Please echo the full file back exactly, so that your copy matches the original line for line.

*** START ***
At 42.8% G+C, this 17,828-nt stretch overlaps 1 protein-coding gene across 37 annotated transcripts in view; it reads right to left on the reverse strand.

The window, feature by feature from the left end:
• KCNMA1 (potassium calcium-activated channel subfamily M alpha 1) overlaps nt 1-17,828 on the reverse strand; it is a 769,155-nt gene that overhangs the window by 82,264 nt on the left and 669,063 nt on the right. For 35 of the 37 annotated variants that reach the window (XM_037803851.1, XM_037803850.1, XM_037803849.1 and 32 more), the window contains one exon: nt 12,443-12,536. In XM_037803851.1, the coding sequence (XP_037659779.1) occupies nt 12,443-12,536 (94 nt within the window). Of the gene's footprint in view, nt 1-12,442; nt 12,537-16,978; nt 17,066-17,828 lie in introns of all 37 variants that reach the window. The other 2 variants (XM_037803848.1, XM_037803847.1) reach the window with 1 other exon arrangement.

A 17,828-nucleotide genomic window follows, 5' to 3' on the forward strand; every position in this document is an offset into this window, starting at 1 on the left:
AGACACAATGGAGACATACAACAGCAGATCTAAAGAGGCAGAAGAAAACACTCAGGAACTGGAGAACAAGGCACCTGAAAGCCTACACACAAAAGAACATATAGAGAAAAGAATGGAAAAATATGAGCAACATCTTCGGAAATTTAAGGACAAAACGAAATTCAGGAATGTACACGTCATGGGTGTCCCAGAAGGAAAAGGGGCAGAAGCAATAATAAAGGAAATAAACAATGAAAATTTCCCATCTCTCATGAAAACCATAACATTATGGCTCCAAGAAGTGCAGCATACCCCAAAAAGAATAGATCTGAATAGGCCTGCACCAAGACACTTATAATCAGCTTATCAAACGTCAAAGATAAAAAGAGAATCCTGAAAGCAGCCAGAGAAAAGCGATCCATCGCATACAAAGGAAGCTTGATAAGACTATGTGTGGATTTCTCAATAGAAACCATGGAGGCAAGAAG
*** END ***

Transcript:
At 42.8% G+C, this 17,828-nt stretch overlaps 1 protein-coding gene across 37 annotated transcripts in view; it reads right to left on the reverse strand.

The window, feature by feature from the left end:
• KCNMA1 (potassium calcium-activated channel subfamily M alpha 1) overlaps nt 1-17,828 on the reverse strand; it is a 769,155-nt gene that overhangs the window by 82,264 nt on the left and 669,063 nt on the right. For 35 of the 37 annotated variants that reach the window (XM_037803851.1, XM_037803850.1, XM_037803849.1 and 32 more), the window contains one exon: nt 12,443-12,536. In XM_037803851.1, the coding sequence (XP_037659779.1) occupies nt 12,443-12,536 (94 nt within the window). Of the gene's footprint in view, nt 1-12,442; nt 12,537-16,978; nt 17,066-17,828 lie in introns of all 37 variants that reach the window. The other 2 variants (XM_037803848.1, XM_037803847.1) reach the window with 1 other exon arrangement.

A 17,828-nucleotide genomic window follows, 5' to 3' on the forward strand; every position in this document is an offset into this window, starting at 1 on the left:
AGACACAATGGAGACATACAACAGCAGATCTAAAGAGGCAGAAGAAAACACTCAGGAACTGGAGAACAAGGCACCTGAAAGCCTACACACAAAAGAACATATAGAGAAAAGAATGGAAAAATATGAGCAACATCTTCGGAAATTTAAGGACAAAACGAAATTCAGGAATGTACACGTCATGGGTGTCCCAGAAGGAAAAGGGGCAGAAGCAATAATAAAGGAAATAAACAATGAAAATTTCCCATCTCTCATGAAAACCATAACATTATGGCTCCAAGAAGTGCAGCATACCCCAAAAAGAATAGATCTGAATAGGCCTGCACCAAGACACTTATAATCAGCTTATCAAACGTCAAAGATAAAAAGAGAATCCTGAAAGCAGCCAGAGAAAAGCGATCCATCGCATACAAAGGAAGCTTGATAAGACTATGTGTGGATTTCTCAATAGAAACCATGGAGGCAAGAAG